Furthermore, the study found that much of the identified evasion is taking place for goods imported from China. This can be attributed to the type of goods in Sri Lanka’s import basket from China, relative to the other import partners considered. 

More ‘differentiated goods’ are imported from China, rather than ‘homogeneous’ goods. Homogeneous goods are those that have a well-known reference price (e.g. petroleum, diamonds) and are therefore more difficult to evade. Differentiated goods on the other hand, do not have reference prices (e.g. clothes, shoes) and are therefore easier to evade. Hence, the study revealed that the extent of evasion differs with the ease of evasion, which in turn depends on the nature of the product being imported. 

Policy implications  

From the policy perspective of a country trying to increase its tax take, the presence of border tax evasion is not good news for Sri Lanka. Although the Government is focusing on restructuring the tax system towards more direct means of taxation, higher revenue generation from existing levels of border taxation is still possible, if no evasion took place.

It is possible that evasion at the border is driven by frequently changing border tax policy, which allows for more opportunities to evade taxes. Tax reforms are subject to frequent amendments – for instance, several changes took place during the research period between 2014 and 2016, including a hike in VAT rates, several changes to the PAL, NBT, and frequent amendments to SCL and SPL for given products. These changes are not effectively documented, and lead to confusion among importers and customs officials alike, or provide more opportunity for officials to be discretionary. 

For instance, a case study of regulatory procedures found that decisions on granting certain import tax exemptions in Sri Lanka are subject to undue official discretion. Verbal directives are given by officials on eligibility for an exemption, rather than following a documented and consistent process. This type of regulatory inefficiency leaves plenty of room for tax evasion to take place. In addition, Sri Lanka’s border tax schedule is complex, with combinations of up to eight different taxes being applied on imports. This complexity undoubtedly adds to inefficiency and confusion at the border, which might provide more opportunities for evasion.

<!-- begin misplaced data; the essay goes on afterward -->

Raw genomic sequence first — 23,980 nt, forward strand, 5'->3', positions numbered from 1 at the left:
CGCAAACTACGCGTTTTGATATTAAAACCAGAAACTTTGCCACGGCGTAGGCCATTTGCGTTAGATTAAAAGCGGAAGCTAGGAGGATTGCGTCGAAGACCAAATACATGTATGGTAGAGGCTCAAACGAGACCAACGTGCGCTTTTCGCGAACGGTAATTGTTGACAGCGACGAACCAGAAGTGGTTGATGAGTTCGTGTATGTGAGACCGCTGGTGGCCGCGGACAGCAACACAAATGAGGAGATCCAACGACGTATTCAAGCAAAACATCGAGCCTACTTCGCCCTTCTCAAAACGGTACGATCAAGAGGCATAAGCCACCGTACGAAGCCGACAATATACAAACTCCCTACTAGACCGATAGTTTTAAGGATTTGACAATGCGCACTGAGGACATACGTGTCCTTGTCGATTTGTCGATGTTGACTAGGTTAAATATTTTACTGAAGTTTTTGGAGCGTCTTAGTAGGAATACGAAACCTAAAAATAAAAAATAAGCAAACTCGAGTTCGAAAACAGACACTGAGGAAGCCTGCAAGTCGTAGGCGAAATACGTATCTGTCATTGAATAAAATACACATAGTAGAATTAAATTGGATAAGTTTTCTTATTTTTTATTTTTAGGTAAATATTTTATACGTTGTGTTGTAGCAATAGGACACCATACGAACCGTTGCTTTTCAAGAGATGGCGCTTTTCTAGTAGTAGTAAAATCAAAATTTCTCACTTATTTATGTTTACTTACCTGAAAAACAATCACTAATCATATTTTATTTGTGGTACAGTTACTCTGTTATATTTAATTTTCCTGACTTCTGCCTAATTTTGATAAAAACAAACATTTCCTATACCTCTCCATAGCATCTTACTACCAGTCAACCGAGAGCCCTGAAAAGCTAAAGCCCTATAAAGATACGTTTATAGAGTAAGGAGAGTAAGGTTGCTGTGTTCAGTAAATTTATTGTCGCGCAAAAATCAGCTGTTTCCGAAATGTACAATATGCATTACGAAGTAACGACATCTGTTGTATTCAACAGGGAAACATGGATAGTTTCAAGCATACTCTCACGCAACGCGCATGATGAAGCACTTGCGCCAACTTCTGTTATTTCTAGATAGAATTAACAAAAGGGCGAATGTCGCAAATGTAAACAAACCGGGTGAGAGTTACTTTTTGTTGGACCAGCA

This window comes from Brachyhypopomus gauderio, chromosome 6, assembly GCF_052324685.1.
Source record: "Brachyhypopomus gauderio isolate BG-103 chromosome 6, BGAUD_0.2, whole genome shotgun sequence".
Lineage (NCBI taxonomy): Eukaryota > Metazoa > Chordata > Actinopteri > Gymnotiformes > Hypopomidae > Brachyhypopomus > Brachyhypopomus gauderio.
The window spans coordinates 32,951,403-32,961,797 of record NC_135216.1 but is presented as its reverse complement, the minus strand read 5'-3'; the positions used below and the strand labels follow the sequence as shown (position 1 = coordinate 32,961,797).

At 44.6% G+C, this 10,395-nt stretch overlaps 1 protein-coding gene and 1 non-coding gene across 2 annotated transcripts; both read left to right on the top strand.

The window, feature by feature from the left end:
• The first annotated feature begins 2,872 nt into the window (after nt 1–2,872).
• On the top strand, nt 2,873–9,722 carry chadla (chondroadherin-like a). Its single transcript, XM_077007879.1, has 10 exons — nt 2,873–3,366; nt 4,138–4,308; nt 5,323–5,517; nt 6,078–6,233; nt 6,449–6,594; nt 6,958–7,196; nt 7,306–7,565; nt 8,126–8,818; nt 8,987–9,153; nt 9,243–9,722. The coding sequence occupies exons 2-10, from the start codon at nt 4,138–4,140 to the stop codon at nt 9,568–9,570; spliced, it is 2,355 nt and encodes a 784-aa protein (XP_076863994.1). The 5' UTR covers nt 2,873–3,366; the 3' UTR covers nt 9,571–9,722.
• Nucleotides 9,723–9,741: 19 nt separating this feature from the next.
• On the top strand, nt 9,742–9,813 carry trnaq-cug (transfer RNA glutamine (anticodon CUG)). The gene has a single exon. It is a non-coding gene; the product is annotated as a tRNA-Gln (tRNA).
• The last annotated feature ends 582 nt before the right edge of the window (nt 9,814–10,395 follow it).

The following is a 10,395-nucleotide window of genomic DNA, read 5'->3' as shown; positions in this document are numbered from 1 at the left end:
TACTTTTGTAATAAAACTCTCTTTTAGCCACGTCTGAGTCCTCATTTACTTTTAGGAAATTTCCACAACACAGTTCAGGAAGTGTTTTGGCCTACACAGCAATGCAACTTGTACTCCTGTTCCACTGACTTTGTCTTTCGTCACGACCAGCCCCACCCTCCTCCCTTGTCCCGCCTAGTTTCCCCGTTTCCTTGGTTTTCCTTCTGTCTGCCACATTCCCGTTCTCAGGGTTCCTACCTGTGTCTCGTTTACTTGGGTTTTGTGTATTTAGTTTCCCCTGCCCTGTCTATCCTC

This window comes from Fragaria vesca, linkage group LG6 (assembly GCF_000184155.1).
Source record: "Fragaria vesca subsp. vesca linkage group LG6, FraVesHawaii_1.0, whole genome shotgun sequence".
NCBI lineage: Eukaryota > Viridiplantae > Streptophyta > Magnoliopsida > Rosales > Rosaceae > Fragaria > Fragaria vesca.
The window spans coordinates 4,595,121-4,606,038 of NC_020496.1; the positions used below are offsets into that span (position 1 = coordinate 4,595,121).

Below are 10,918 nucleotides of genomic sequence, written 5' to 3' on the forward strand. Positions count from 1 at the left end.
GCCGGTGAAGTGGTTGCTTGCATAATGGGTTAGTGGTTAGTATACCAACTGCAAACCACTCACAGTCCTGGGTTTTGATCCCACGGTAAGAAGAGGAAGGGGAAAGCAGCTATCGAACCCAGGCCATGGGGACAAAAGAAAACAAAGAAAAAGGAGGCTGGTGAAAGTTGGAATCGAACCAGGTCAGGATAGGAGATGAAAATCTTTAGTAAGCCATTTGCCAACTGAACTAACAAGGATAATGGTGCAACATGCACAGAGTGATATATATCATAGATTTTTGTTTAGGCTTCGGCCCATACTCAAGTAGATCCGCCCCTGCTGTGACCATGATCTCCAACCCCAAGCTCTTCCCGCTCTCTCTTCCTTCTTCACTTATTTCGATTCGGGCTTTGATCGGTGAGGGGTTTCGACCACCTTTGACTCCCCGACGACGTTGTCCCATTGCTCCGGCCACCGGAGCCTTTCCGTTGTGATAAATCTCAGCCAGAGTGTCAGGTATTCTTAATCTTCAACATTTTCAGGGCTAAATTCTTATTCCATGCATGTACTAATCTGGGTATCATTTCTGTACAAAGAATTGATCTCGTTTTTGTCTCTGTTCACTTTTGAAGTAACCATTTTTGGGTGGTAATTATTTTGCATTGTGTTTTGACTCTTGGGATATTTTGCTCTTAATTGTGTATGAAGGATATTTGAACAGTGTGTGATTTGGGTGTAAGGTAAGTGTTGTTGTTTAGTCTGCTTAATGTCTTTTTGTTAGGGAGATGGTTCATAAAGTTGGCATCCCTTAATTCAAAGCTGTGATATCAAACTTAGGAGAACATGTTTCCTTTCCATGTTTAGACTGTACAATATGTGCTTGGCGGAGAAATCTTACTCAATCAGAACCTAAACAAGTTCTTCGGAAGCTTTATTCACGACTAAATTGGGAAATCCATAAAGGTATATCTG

Therefore, simplifying and streamlining the border tax schedule by eliminating para-tariffs, minimising ad hoc changes to tax code, and having all revisions to the tax code well documented by approval granting agencies, is the need of the hour. Efforts which are currently underway to establish a National Single Window for trade might help to reduce space for evasion at the border, through paperless trade facilitation. 

(The blog is based on the study ‘Tax Rates and Tax Evasion: An Empirical Investigation of Border Tax Evasion in Sri Lanka,’ published in the South Asia Journal of Economics, Volume 19 Issue 2, September 2018, available at: http://journals.sagepub.com/doi/abs/10.1177/1391561418794690)

[Harini Weerasekera is a Research Officer at the Institute of Policy Studies of Sri Lanka (IPS). To talk to the author, email harini@ips.lk. To view this article online and to share your comments, visit the IPS Blog ‘Talking Economics’ - http://www.ips.lk/talkingeconomics/]